What does the TOS field in an OSPF LSA indicate


The TOS field in an OSPF LSA was designed for QoS routing. Packets with different TOS values are transmitted on links with different cost values, enabling TOS-based routing. That is, IP packets with the same destination but different TOS values are forwarded on differentiated routes. This application, however, is canceled in RFC 2328. The OSPF devices support only TOS value 0. That is, the route is based only on destination IP address.

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Common LSA types of OSPF
Common LSA types of OSPF are as follows: Type 1 LSA: router LSA. Generated by each router, describes the router's link status and cost, and advertised within the area to which it belongs. Type 2 LSA: network LSA. Describes the link status of all routers on the local network segment. Network-LSAs are generated by a designated router (DR) and advertised within the area to which the DR belongs. Type 3 LSA: summary LSA. Generated by ABR, describes all routes in the area, and advertised to other relevant areas. Type 4 LSA: ASBR-summary LSA. An ASBR-summary-LSA describes routes to the ASBR in an area. The routes are advertised to all areas except the area to which the ASBR belongs. Type 5 LSA: AS-external-LSA. Describes AS external routes, which are advertised to all areas except stub areas and NSSAs. AS-external-LSAs are generated by an ASBR. Type 7 LSA: NSSA AS-external-LSA. Describes AS external routes. NSSA-LSAs are generated by an ASBR and advertised only within NSSAs. The original OSPF packet coding is not Type Length Value (TLV)-based. For the extension of OSPF functions, only the LSA types of OSPF can be extended. Type 6 LSAs are Group-Membership-LSAs used to identify multicast group membership in the Multicast Open Shortest Path First (MOSPF) protocol. Type 6 LSAs are not supported on the firewall. Type 8 LSAs are External-Attributes-LSAs used to redistribute Border Gateway Protocol (BGP) routes into OSPF and reserve the BGP autonomous system (AS) path information. Type 8 LSAs are not supported on the firewall. RFC 2370 defines an important LSA type, namely, Opaque LSA, which allows for TLV-like structures. OSPF applications, such as OSPF traffic engineering, are based on the Opaque LSA extension abilities: Type 9 LSAs are Opaque LSAs that are advertised within the local link only; Type 10 LSAs are Opaque LSAs that are advertised within the local area only; Type 11 LSAs, similar to Type 5 LSAs, are Opaque LSAs that are advertised within the local AS.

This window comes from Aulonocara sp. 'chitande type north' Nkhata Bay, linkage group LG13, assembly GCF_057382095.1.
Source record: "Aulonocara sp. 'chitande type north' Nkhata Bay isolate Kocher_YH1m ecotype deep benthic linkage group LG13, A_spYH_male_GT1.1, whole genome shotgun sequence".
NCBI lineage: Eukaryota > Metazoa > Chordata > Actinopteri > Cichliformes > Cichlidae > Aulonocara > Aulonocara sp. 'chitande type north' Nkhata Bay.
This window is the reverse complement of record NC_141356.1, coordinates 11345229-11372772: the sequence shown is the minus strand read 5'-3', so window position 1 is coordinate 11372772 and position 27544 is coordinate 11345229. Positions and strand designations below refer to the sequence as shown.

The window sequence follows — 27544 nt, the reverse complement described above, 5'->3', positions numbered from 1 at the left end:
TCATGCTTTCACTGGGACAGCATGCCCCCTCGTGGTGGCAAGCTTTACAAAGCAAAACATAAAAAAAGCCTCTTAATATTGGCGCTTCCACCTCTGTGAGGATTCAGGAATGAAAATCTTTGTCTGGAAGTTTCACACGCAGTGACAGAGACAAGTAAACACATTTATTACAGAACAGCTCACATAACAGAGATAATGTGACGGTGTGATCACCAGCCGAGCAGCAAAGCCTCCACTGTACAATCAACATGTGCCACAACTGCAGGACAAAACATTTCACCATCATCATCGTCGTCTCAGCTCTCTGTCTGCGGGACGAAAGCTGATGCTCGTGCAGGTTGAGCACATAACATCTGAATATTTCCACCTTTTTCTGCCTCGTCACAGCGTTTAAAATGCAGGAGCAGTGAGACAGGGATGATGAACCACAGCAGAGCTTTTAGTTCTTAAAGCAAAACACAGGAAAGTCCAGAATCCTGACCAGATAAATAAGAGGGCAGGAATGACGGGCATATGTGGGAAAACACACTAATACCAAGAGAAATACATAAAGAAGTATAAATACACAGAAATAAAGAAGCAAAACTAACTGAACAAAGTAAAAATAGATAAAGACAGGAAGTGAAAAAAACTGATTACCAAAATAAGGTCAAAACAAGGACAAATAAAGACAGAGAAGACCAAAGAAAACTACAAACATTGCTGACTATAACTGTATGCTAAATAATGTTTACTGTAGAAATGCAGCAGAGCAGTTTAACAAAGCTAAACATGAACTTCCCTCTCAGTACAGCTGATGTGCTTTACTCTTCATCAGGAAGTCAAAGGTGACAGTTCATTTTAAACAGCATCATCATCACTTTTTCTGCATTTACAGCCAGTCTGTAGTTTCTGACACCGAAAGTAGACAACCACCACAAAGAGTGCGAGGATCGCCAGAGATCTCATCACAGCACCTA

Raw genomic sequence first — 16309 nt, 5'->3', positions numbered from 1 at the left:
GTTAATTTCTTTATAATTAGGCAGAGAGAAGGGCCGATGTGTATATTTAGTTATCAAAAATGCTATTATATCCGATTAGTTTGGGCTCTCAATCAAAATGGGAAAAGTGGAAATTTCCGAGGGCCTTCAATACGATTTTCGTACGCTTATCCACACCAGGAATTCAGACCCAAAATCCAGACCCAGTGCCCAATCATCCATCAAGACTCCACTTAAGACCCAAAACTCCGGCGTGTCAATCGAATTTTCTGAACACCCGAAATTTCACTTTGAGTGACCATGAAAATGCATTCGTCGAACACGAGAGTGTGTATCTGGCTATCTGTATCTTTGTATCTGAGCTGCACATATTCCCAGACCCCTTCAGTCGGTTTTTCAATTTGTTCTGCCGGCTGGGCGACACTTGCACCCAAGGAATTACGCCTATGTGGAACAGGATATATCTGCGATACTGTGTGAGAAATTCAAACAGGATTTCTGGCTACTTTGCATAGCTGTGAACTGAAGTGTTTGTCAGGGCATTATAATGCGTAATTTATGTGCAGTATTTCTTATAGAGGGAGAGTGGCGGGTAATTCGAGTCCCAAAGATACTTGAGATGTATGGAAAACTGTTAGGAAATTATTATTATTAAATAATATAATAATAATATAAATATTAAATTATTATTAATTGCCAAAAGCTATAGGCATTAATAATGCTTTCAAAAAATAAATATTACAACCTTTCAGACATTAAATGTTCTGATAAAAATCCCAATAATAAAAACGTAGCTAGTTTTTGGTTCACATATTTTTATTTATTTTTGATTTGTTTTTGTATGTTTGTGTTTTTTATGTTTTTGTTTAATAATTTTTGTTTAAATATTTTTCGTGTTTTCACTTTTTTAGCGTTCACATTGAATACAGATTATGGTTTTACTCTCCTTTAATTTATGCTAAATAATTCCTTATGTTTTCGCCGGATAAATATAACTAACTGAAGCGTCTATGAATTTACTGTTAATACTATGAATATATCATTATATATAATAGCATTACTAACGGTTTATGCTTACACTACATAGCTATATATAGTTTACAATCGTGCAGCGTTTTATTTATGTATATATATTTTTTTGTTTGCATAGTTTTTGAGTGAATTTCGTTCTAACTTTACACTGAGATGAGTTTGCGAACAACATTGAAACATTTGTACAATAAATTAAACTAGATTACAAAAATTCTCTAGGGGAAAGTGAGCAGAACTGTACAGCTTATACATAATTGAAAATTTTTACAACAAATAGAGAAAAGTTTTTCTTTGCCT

What does the OSPF LSA refresh interval mean
When an OSPF link state advertisement (LSA) age reaches the link-state refresh time (1800 seconds), the OSPF updates the LSAs for advertisement.

What is the purpose of setting the DN bit in an OSPF LSA
If a Provider Edge (PE) device advertises Type-3, 5, and 7 link-state advertisements (LSAs) to Customer Edge (CE) devices through area 0, the optional high-order bit of these LSAs must be set and called the DN bit. If these LSAs are advertised through an area other than area 0, the DN bit can be set or not set. The DN bit is used to prevent routing loops. A PE ignores any LSA whose DN bit is set. This prevents a routing loop caused when a PE learns from the CE the LSA generated by another PE in CE dual-homing scenarios. PE sets the DN-bit of Type 3, 5, and 7 LSAs and checks the DN-bit of Type 3, 5, and 7 LSAs.

In what case does an OSPF LSDB have a large number of LSAs that cannot be aged
When the available memory of a switch is low, the SOCK first send packets in high-priority queues to the CPU. When the available memory is very low, the SOCK sends only Hello packets to the CPU. As a result, LSAs in the OSPF LSDB cannot be updated. When the age of LSAs reaches 3600s, OSPF cannot calculate routes. Because ACK packets are not sent to the CPU, LSAs in the LSDB cannot be aged. To address this problem, you can adjust the memory usage threshold, delete unwanted sub-interfaces, and expand memory capacity.

OSPF LSA update interval
On S series switches supporting OSPF, OSPF updates and advertises a generated LSA every 1800 seconds (LSA link status update interval). The interval 1800s is defined by RFC 2328 and cannot be modified.

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